Up close and personal with the F-35’s 400K USD flight helmet with a X-ray vision-like imagery

Here are some interesting images of the F-35’s Helmet Mounted Display System.

The Helmet Mounted Display System is one of the most advanced system on the much debated F-35 Lightning II Joint Strike Fighter.

It integrates FLIR (Forward Looking Infra Red) and DAS (Distributed Aperture System) imaging, night vision and a virtual HUD (Head Up Display) that makes the F-35 the first front line combat plane without a “conventional” HUD:  the main flight and weapon aiming information are projected onto a virtual HUD on the visor.

F-35 helmet LM 2

As explained when we saw one for the first time at Farnborough International Airshow in 2012, the helmet system collects all the information coming from the plane’s sensors along and fuses it with imagery fed by a set of six cameras mounted on the jet’s outer surfaces.

In this way, the HMDS provides the pilot with a X-ray vision-like imagery: he can see in all directions, and through any surface, with the HUD symbology he needs to fly the plane and cue weapons, through the line of sight imagery.

F-35 helmet LM 3

No matter where the pilot turns his head, the most relevant data he needs follows his eyes.

Needless to say, as many other F-35’s systems, the HMDS has suffered issues: whilst jitter and latency problems have been solved, there is still concern with turbulence and buffeting, that can cause display issues (particularly dangerous when the JSF is maneuvering to evade an enemy missile shot), decreased night-vision acuity, and information sharing when 3 or 4 aircraft fly together.

F-35 helmet LM 4

Image credit: Lockheed Martin


About David Cenciotti
David Cenciotti is a journalist based in Rome, Italy. He is the Founder and Editor of “The Aviationist”, one of the world’s most famous and read military aviation blogs. Since 1996, he has written for major worldwide magazines, including Air Forces Monthly, Combat Aircraft, and many others, covering aviation, defense, war, industry, intelligence, crime and cyberwar. He has reported from the U.S., Europe, Australia and Syria, and flown several combat planes with different air forces. He is a former 2nd Lt. of the Italian Air Force, a private pilot and a graduate in Computer Engineering. He has written five books and contributed to many more ones.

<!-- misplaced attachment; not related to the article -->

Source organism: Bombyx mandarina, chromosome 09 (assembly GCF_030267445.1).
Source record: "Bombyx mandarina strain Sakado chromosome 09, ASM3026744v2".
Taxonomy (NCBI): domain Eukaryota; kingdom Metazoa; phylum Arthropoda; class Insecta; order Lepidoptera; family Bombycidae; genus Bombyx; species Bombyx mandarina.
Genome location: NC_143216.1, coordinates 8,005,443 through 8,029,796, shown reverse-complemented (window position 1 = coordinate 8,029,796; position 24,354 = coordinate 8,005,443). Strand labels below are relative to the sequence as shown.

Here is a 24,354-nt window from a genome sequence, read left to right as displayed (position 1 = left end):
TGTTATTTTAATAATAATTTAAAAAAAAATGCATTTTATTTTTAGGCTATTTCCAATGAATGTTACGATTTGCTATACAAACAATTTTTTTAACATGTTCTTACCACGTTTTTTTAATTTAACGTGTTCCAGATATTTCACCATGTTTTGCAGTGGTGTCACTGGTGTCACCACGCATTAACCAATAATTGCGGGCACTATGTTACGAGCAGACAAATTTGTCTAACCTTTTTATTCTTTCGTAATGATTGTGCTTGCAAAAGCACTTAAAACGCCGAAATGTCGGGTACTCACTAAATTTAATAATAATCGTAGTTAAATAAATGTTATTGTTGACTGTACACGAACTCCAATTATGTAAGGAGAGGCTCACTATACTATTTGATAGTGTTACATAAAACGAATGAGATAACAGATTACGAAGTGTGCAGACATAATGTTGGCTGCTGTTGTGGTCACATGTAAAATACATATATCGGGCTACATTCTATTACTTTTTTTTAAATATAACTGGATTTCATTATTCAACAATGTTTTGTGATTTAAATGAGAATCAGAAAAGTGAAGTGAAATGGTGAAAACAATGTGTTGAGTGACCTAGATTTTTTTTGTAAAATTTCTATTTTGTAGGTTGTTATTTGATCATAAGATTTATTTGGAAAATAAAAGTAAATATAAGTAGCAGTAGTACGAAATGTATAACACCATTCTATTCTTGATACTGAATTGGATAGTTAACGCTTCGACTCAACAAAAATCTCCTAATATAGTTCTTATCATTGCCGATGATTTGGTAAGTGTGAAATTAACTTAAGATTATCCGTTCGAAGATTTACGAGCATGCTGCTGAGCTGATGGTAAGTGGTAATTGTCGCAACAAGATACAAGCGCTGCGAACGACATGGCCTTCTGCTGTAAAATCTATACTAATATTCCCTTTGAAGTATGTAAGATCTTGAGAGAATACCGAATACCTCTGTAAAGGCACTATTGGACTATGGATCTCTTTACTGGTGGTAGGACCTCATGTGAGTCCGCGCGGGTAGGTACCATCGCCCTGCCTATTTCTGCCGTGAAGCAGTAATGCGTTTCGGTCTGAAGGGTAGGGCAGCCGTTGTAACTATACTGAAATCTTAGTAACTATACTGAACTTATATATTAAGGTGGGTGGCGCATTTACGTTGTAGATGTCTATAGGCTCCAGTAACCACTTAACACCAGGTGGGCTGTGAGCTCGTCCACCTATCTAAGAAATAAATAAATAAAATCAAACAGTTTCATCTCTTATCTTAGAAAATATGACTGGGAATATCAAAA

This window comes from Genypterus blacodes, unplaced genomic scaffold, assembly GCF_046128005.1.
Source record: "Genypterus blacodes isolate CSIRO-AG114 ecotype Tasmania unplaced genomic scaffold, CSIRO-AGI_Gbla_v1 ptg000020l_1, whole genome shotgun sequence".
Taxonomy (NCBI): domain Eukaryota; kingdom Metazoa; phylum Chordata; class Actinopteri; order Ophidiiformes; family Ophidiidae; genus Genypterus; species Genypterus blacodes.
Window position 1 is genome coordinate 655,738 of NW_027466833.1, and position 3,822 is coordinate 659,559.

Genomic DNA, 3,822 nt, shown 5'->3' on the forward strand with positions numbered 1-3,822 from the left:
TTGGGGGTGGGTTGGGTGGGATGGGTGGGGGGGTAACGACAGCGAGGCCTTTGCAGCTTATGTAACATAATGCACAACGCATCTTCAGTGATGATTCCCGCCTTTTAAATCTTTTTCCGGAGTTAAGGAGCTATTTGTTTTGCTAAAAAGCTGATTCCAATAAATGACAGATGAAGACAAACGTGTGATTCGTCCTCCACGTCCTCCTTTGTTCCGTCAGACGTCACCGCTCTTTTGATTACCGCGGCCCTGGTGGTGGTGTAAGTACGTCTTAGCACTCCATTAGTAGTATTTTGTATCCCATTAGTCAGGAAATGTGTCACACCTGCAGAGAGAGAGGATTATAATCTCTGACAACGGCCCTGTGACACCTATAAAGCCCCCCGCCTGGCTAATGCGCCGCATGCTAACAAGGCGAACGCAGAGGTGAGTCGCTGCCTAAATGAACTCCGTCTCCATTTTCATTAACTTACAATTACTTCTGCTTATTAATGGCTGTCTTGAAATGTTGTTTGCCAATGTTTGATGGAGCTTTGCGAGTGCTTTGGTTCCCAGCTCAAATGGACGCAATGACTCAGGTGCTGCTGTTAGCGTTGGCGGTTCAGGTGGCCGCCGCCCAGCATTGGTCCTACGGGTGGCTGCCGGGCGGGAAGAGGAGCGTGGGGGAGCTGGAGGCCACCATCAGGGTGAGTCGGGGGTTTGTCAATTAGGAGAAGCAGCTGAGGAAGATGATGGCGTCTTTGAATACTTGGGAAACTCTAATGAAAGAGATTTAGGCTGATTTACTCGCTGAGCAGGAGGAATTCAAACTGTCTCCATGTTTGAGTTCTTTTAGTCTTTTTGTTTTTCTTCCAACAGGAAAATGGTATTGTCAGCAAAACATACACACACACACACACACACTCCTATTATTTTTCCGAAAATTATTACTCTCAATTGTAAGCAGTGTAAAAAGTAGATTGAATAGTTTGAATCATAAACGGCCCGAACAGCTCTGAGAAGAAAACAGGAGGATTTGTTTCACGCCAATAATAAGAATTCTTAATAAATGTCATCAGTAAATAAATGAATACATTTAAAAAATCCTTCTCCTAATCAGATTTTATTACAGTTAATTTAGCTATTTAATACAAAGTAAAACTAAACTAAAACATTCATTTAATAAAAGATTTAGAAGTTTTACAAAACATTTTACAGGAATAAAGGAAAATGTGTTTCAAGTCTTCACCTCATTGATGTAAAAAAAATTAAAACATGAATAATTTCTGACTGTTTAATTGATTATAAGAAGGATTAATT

1. This helmet costs $400,000? You can buy a very nice plane for that kind of money.

    Sigh, don’t the propellor heads at the Pentagon understand that several special-purpose planes not only cost less than one dubious superplane like the F-35, but will run circles around it in the tasks for which they are designed.

  2. Can this technology be retro fitted to the likes of tornados, falcons, eagles and the likes? If this system gives our guys the edge surely should be fitted to all NATO war planes as standard? From what I gather it works like facial recognition does in my digital camera but for targets the pipper now being whatever your eye is looking at. .

  3. In other words, the town is not better than the current technology, although promising, is useless except enriching companies that produces it.

  4. Expensive.

    It just seems to me that they have over complicated the whole thing and for no particular reason when all the information they needed could have been put on a screen in front of them.

    Yes it’s cool that they can look through the floor or acquire a target by looking at it but it isn’t really necessary, after all, even if they are particularly flexible they will still struggle to look behind themselves.
    It just seem like an added expense and something else to break.

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